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Sunday, October 10, 2010

Chapter 3 - Working with Fonts, Colors, and Graphics (Part2)

Font Styles and Weights

  • To specify font styles, use the following style:
    -font-style: type
    -Normal, italic, ablique

  • To control font weight for any page element, use the following style:
    -font-weight: weight
    -Range from 100 – 900 (with increment of 100)

  • Decorative Features

  • To change the appearance of your text, use the following style:
    -text-decoration: type

  • Underline, overline:
    -text-decoration: underline overline

  • Capitalize:
    -text-transform: capitalize

  • Uppercase letters, small font:
    -font-variant: type

  • Text Alignment

  • Choosing an Image Format

  • GIF (Graphics Interchange Format) is the most commonly used image format on the Web.

  • Compatible with virtually all browsers.

  • GIF files are limited to displaying 256 colors.

  • Often used for graphics requiring fewer colors, such as clip art images, line art, logos, and icons.

  • Images that require more color depth, such as photographs, can appear grainy when saved as GIF files.

  • Interlaced and Noninterlaced GIFs

  • Interlacing refers to the way the GIF is saved by the graphics software

  • Normally, with a noninterlaced GIF the image is saved one line at a time, starting from the top of the graphic and moving downward

  • With interlaced GIFs, the image is saved and retrieved “stepwise
    -For example, every fifth line of the image might appear first, followed by every sixth line, and so forth through the remaining rows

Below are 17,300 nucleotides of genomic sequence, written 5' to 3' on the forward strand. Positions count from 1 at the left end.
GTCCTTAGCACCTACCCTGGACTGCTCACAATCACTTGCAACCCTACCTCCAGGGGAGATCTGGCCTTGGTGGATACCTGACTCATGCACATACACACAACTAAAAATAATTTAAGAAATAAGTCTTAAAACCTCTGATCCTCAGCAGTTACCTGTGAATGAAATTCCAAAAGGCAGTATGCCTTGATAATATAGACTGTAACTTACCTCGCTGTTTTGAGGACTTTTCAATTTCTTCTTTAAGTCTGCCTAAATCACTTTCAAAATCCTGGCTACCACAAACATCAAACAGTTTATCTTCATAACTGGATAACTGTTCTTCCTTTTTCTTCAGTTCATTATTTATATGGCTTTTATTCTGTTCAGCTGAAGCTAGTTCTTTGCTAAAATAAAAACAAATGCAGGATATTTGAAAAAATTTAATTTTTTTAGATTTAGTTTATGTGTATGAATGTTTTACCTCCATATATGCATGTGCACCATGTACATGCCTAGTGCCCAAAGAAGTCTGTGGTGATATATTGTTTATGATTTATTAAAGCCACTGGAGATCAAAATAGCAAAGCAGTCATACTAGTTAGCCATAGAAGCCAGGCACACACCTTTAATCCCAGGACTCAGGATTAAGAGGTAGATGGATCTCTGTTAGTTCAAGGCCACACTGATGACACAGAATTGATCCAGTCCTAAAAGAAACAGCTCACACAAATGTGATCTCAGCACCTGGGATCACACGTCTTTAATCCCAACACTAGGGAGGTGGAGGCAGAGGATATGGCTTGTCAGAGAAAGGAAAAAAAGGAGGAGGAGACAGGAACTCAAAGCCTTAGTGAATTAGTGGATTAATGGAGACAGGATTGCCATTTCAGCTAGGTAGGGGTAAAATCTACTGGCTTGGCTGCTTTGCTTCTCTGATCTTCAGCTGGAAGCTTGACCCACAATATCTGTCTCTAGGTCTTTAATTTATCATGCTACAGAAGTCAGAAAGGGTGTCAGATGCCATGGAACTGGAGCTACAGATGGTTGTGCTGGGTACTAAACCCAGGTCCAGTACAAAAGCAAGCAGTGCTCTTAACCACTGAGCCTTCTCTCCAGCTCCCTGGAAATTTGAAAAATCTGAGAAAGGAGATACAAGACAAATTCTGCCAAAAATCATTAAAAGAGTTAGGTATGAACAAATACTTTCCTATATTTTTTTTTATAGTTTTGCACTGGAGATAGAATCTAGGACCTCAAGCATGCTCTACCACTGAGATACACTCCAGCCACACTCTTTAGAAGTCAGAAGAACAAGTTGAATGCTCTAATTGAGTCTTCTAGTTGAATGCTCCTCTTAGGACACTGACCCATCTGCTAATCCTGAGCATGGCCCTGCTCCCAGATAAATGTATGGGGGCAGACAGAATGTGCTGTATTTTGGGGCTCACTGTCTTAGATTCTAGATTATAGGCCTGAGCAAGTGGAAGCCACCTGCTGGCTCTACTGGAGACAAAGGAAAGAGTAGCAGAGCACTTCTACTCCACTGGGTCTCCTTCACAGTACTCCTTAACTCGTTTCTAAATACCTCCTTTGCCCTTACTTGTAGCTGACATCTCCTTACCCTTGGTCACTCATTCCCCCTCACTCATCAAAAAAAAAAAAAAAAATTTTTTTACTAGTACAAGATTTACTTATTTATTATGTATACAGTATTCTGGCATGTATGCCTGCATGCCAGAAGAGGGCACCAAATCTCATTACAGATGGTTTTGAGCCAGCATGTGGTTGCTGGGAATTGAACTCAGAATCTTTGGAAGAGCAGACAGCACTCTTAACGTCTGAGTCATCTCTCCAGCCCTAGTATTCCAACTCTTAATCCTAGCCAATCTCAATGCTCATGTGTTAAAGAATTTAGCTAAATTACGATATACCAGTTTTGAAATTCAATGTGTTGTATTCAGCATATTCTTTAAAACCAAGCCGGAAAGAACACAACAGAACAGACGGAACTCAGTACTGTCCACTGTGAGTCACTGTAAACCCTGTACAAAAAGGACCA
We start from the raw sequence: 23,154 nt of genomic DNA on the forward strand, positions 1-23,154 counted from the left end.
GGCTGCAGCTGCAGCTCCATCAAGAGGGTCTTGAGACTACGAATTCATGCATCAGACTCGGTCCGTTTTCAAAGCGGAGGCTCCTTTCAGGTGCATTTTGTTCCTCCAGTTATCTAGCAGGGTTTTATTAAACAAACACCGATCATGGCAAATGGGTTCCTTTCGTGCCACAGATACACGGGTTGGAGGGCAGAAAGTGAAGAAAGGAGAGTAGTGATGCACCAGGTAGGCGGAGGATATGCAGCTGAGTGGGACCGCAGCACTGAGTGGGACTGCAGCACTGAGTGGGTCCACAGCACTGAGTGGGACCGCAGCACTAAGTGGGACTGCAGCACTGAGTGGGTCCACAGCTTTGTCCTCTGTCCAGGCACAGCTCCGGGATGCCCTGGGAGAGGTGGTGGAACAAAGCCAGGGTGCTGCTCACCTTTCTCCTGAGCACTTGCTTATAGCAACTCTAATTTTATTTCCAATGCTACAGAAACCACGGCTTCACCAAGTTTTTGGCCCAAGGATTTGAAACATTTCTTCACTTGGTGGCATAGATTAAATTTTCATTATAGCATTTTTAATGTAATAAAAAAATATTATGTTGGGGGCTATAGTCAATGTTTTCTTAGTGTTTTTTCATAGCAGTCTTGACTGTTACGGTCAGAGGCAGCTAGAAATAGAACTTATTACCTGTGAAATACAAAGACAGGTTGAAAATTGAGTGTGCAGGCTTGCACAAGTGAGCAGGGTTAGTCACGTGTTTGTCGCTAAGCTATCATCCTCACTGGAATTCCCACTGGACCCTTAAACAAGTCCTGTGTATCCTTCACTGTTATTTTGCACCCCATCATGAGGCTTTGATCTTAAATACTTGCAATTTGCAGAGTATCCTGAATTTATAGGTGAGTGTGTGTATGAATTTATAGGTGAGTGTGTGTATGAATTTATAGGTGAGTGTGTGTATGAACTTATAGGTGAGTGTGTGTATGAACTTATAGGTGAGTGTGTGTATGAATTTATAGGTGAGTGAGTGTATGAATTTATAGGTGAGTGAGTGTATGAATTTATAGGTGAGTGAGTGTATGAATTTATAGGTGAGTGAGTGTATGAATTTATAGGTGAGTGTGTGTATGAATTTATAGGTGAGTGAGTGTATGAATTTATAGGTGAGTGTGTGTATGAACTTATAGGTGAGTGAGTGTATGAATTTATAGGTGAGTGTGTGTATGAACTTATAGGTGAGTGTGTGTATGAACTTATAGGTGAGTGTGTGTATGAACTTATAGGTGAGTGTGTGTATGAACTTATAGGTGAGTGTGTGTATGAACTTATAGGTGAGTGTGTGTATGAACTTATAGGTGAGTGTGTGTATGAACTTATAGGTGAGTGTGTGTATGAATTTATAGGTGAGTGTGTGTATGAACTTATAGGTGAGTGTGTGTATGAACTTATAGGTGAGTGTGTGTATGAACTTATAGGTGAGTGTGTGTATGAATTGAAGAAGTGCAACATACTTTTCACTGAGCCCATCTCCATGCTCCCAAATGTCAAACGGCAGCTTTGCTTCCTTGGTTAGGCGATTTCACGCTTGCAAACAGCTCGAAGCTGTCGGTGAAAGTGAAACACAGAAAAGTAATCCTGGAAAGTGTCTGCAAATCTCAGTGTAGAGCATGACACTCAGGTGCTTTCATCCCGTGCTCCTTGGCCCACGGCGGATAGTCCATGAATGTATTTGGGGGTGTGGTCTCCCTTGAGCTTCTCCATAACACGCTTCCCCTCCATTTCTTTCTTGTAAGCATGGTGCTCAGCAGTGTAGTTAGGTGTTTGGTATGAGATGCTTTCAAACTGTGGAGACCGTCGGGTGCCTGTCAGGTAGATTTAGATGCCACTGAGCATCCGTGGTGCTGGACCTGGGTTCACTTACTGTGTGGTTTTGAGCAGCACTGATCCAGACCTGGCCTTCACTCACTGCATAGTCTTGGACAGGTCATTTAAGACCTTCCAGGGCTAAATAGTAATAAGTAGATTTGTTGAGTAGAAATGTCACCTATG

• Interlacing is an effective format if you have a large graphic and want to give users a preview of the final image as it loads

  • Interlacing can increase the size of a GIF file by anywhere from 3 to 20 kilobytes, depending on the image

  • Noninterlaced Graphic

    Noninterlaced Graphic

    Transparent GIFs

  • A transparent color is a color from the image that is not displayed when the image is viewed in an application

  • In place of a transparent color, the browser will display whatever is on the page background

  • Methods for creating a transparent color depends on the graphic software used

  • Many applications include the option to designate transparent color when saving the image i.e. PhotoShop

  • Animated GIFs

  • GIFs are also commonly use to create animated images

  • Animated GIFs are easy to create and smaller in size

  • An animated GIF is composed of several images that are displayed one after the other in rapid succession

  • Animated GIFs are an effective way to compose slide shows or to simulate motion

  • Animated GIF files are typically larger than static GIF images

  • The use of animated GIFs can greatly increase the size of a Web page

  • Be careful not to overwhelm the user with animated images

  • Animated GIFs are limited to 256 colors and can use transparent colors

  • Early browser versions may not support animated GIFs

  • JPEG

  • JPEG stands for Joint Photographic Expert Group.

  • Create image that use the full 16.7 million colors available in the color palette.

  • JPEG files are usually smaller (but not always) than GIF.

  • Use JPEGs for photos and GIFs for illustration that involve only a few colors.

  • Portable Network Graphics (PNG)

  • A new file format called PNG (Portable Network Graphics) has been created

  • PNG files use a free and open file format and can display more colors than GIFs

  • PNGs cannot be used for animated graphics

  • PNGs do allow transparent colors, but not all browsers support this feature

  • The syntax for the float style is: float: position

  • For some older browsers, you need to use the align attribute, which is now deprecated

  • The syntax for the align attribute is:
    <img align=“position” />
    -alignment indicates how you want the graphic aligned in relation to the surrounding text

  • Alignment Options


  • Control your margins with the following four styles:
    -margin-top: length
    -margin-right: length